“I knew we were special during our rehearsals,” Niles continues. “Plus, playing with Bruce number one was a dream to me. But Doug was a great frontman, Berton was an exceptional guitar player, and I dug the material. So I knew then that was probably the best band I had ever played with, one I was excited to play with. I was not just doing it to do it, because I wanted it to be great. And Bruce was such a great drummer. I was good, but I knew I had to be really good. Because Bruce was the kind of guy that if you made a mistake on stage, he would stare at you when you messed up. I say that affectionately. After that show, we shook hands and we knew we had something special and we started gigging around the town and like any other band, we were doing two shows a night at The Troubadour.”
Before long, the buzz began.
“The greatest thing that happened for us that was not happening at that time in L.A., was that people started jamming with us,” Niles maintains. “And the first person to jam with us was Eddie Money. When we had met him, we just hit it off. He invited us to jam with him and we’d do ‘Two Tickets To Paradise.’”
Other encounters quickly followed as the Knack became ingrained in the thriving L.A. music scene. “Tom Petty was in the audience at The Troubadour drunk, and he came up and we did ‘Mona’ and ‘Not Fade Away’,” Niles remembers. “I was feeling good at that point, because I was thinking, like, why would people jam with us unless we were really good and we had something special? The third person that jammed with us was Bruce Springsteen. Steve Stills would jam with us as well.”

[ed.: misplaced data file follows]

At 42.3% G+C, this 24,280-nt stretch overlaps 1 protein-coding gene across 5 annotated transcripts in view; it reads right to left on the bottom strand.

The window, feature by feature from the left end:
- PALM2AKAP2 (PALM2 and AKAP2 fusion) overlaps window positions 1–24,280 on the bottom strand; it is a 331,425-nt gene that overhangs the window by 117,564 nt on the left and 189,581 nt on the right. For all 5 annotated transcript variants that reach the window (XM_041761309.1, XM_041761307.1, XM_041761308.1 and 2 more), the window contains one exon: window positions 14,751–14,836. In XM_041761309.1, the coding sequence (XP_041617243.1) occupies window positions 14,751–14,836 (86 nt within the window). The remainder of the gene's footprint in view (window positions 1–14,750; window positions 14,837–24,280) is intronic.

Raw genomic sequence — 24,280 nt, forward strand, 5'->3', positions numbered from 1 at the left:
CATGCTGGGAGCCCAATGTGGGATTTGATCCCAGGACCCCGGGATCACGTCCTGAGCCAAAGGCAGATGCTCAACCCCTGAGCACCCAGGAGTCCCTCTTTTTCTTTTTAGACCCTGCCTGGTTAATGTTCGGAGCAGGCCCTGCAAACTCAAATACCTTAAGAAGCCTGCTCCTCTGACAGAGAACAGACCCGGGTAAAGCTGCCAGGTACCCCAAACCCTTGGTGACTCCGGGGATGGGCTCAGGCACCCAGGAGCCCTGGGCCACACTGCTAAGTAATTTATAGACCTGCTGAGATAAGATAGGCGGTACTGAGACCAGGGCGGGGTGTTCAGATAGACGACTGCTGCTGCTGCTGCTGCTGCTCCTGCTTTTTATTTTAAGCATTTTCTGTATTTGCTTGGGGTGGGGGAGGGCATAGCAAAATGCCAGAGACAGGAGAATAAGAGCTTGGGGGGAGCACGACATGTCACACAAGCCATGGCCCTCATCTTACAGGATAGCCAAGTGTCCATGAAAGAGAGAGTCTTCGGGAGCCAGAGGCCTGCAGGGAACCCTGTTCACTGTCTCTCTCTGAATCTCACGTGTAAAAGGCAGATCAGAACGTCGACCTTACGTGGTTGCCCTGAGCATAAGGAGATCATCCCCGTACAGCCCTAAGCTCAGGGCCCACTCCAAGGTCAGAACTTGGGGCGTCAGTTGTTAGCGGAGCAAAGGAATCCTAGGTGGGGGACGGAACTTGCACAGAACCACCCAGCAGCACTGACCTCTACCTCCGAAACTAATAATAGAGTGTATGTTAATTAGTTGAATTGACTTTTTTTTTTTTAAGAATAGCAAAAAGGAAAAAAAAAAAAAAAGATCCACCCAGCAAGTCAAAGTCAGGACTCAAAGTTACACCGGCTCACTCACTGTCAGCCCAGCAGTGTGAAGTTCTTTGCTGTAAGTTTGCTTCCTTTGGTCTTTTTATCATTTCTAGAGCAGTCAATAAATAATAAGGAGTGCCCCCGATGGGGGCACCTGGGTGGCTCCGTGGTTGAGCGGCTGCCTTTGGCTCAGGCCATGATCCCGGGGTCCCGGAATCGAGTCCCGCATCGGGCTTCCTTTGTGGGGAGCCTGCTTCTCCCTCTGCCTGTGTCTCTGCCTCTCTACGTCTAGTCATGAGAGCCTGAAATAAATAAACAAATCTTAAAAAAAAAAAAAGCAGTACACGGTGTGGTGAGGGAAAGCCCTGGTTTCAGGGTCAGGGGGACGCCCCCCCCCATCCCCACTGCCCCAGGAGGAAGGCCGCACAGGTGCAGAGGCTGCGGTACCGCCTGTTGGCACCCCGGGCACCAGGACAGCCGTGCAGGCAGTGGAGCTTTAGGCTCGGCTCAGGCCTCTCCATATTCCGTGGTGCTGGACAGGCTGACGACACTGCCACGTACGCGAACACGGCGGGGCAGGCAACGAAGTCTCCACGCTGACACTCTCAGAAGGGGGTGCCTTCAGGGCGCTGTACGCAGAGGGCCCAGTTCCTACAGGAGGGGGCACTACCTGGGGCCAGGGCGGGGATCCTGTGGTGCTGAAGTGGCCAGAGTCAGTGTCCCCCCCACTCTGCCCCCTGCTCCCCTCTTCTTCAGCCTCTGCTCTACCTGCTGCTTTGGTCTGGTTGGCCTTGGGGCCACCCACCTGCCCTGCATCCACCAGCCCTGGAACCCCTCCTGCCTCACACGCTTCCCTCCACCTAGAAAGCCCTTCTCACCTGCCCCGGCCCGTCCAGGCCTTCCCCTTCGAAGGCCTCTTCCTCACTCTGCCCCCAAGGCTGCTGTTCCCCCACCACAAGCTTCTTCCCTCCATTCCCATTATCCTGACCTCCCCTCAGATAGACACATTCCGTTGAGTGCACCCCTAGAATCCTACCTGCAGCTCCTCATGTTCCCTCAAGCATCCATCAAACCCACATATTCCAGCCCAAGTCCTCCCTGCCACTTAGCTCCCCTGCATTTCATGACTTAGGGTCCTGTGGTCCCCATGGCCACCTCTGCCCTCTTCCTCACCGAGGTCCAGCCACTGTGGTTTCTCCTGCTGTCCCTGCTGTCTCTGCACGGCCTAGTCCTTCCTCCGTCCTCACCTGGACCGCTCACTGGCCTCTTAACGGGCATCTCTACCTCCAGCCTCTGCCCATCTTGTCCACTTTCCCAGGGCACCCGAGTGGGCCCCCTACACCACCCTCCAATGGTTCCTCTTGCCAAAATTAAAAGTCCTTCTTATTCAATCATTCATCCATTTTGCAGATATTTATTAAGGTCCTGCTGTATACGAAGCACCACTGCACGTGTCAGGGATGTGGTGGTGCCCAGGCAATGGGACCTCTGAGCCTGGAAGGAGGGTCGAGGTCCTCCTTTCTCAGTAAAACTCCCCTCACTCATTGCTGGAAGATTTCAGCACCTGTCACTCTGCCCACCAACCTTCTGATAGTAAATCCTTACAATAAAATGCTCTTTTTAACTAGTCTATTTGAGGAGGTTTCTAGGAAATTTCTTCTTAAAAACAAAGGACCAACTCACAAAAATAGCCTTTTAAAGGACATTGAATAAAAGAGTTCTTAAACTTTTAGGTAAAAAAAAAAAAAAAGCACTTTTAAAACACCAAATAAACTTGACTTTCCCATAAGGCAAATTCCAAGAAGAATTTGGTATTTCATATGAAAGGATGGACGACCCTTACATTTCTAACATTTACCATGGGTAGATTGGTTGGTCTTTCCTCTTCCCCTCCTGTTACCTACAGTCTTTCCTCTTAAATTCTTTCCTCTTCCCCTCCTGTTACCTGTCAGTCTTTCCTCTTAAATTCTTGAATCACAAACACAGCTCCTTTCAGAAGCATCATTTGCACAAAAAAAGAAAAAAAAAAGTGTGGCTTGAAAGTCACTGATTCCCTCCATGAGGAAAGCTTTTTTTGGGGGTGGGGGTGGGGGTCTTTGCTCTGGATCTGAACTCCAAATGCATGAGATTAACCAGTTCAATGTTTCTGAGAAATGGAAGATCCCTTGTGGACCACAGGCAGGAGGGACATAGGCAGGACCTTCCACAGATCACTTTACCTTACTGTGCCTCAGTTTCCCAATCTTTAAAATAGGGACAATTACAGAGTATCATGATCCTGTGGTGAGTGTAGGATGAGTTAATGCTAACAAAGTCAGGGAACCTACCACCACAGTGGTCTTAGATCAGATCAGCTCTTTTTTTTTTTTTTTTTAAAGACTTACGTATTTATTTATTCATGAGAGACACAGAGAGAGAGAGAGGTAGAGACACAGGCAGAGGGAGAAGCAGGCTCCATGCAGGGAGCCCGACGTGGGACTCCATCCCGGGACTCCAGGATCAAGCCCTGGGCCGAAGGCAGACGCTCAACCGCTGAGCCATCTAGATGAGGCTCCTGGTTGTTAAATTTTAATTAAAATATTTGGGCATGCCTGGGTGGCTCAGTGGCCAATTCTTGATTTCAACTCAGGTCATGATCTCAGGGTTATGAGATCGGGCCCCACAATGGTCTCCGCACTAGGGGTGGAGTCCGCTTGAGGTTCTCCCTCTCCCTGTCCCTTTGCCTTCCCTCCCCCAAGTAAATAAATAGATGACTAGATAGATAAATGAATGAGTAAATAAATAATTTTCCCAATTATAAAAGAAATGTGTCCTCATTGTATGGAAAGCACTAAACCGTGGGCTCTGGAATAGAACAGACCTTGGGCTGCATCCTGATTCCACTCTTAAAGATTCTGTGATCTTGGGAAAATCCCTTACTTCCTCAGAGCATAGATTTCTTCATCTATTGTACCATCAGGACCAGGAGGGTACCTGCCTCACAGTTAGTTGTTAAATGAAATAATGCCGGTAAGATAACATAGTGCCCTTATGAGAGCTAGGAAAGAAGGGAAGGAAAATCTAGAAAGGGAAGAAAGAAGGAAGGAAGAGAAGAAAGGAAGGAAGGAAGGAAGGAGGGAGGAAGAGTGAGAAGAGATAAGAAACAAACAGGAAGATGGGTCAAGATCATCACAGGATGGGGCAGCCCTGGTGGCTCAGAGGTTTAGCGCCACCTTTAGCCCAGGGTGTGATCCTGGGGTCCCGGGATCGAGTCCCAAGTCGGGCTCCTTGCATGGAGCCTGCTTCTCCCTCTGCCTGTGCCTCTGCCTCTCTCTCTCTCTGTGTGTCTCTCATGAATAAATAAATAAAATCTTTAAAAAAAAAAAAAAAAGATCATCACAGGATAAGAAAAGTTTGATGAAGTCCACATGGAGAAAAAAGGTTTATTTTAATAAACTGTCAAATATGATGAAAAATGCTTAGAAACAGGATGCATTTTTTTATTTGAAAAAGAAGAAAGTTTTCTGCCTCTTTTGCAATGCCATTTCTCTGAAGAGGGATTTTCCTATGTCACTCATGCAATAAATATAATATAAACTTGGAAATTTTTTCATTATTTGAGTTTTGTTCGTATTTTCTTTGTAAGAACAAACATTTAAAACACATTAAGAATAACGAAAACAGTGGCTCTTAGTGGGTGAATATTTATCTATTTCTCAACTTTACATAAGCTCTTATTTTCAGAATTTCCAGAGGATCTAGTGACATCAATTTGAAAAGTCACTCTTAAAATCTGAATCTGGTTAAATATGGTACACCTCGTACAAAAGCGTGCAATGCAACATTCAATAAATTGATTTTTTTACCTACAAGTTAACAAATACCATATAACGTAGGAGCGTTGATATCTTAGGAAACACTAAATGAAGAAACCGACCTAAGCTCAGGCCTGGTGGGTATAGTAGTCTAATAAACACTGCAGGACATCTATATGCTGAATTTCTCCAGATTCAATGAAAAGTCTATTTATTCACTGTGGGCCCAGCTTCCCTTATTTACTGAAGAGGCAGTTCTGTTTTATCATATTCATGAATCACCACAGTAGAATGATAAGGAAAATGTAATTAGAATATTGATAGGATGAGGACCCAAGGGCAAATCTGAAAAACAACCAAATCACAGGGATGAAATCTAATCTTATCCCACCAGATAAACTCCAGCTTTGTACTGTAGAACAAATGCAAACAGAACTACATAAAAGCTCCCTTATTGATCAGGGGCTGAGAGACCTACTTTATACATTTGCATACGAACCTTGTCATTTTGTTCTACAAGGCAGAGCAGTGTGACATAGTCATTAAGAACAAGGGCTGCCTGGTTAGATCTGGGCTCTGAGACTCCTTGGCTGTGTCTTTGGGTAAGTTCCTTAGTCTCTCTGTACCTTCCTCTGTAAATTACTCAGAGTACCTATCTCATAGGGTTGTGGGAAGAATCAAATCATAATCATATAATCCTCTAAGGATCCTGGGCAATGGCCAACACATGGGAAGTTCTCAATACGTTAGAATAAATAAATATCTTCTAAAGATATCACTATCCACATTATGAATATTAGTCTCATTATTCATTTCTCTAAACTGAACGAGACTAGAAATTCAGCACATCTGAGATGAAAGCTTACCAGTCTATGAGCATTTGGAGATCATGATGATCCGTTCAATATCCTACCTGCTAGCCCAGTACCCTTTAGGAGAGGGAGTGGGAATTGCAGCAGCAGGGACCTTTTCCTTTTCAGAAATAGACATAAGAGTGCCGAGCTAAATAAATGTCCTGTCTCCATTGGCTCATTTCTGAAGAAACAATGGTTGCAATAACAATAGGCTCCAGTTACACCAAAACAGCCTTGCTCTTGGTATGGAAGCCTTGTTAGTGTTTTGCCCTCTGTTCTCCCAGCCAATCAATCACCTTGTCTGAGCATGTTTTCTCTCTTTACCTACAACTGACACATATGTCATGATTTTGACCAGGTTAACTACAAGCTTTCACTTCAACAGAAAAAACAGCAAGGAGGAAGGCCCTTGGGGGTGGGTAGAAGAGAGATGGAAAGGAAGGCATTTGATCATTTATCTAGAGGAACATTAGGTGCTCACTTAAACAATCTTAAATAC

Niles says that at that point, a lot of record companies became interested in signing the band. “They heard the songs of course, but I think the fact that we were getting respect musically and why we went with Capitol in particular was not only due to the fact that they had signed the Beatles, but because everybody at the company came to see us — the people in the mailroom, the secretaries, and it became almost like family to us. We didn’t do it for the money. I heard stories saying that they gave us money. They wanted us to be the Beatles, they groomed us for that and all this other crap.